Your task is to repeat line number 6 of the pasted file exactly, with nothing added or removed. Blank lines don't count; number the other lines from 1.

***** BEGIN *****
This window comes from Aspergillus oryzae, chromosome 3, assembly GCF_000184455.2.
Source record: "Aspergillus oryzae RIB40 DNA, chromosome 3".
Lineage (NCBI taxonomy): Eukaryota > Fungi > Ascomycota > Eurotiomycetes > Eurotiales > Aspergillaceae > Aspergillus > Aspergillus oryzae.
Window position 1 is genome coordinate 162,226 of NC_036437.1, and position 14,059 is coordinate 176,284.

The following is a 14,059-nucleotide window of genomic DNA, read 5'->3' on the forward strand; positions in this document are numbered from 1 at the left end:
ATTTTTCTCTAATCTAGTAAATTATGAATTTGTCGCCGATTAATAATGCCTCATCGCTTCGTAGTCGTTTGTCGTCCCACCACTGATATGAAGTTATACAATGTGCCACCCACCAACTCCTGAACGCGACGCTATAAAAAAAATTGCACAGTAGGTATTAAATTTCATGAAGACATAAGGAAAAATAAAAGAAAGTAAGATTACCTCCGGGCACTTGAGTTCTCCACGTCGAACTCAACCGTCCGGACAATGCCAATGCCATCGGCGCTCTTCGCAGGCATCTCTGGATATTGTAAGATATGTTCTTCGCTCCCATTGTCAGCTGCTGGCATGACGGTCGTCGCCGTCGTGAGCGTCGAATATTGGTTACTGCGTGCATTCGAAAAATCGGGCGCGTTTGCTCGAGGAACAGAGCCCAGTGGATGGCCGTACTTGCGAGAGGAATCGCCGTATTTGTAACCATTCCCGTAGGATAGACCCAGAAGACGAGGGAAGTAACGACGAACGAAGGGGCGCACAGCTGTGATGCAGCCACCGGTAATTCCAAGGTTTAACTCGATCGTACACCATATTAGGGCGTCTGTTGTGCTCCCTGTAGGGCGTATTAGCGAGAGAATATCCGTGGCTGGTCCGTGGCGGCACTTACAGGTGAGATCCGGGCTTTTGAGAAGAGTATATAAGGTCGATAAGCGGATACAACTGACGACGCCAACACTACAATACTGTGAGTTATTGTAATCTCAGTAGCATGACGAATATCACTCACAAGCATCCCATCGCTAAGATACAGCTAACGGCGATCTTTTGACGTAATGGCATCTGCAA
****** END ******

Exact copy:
ATTTTTCTCTAATCTAGTAAATTATGAATTTGTCGCCGATTAATAATGCCTCATCGCTTCGTAGTCGTTTGTCGTCCCACCACTGATATGAAGTTATACAATGTGCCACCCACCAACTCCTGAACGCGACGCTATAAAAAAAATTGCACAGTAGGTATTAAATTTCATGAAGACATAAGGAAAAATAAAAGAAAGTAAGATTACCTCCGGGCACTTGAGTTCTCCACGTCGAACTCAACCGTCCGGACAATGCCAATGCCATCGGCGCTCTTCGCAGGCATCTCTGGATATTGTAAGATATGTTCTTCGCTCCCATTGTCAGCTGCTGGCATGACGGTCGTCGCCGTCGTGAGCGTCGAATATTGGTTACTGCGTGCATTCGAAAAATCGGGCGCGTTTGCTCGAGGAACAGAGCCCAGTGGATGGCCGTACTTGCGAGAGGAATCGCCGTATTTGTAACCATTCCCGTAGGATAGACCCAGAAGACGAGGGAAGTAACGACGAACGAAGGGGCGCACAGCTGTGATGCAGCCACCGGTAATTCCAAGGTTTAACTCGATCGTACACCATATTAGGGCGTCTGTTGTGCTCCCTGTAGGGCGTATTAGCGAGAGAATATCCGTGGCTGGTCCGTGGCGGCACTTACAGGTGAGATCCGGGCTTTTGAGAAGAGTATATAAGGTCGATAAGCGGATACAACTGACGACGCCAACACTACAATACTGTGAGTTATTGTAATCTCAGTAGCATGACGAATATCACTCACAAGCATCCCATCGCTAAGATACAGCTAACGGCGATCTTTTGACGTAATGGCATCTGCAA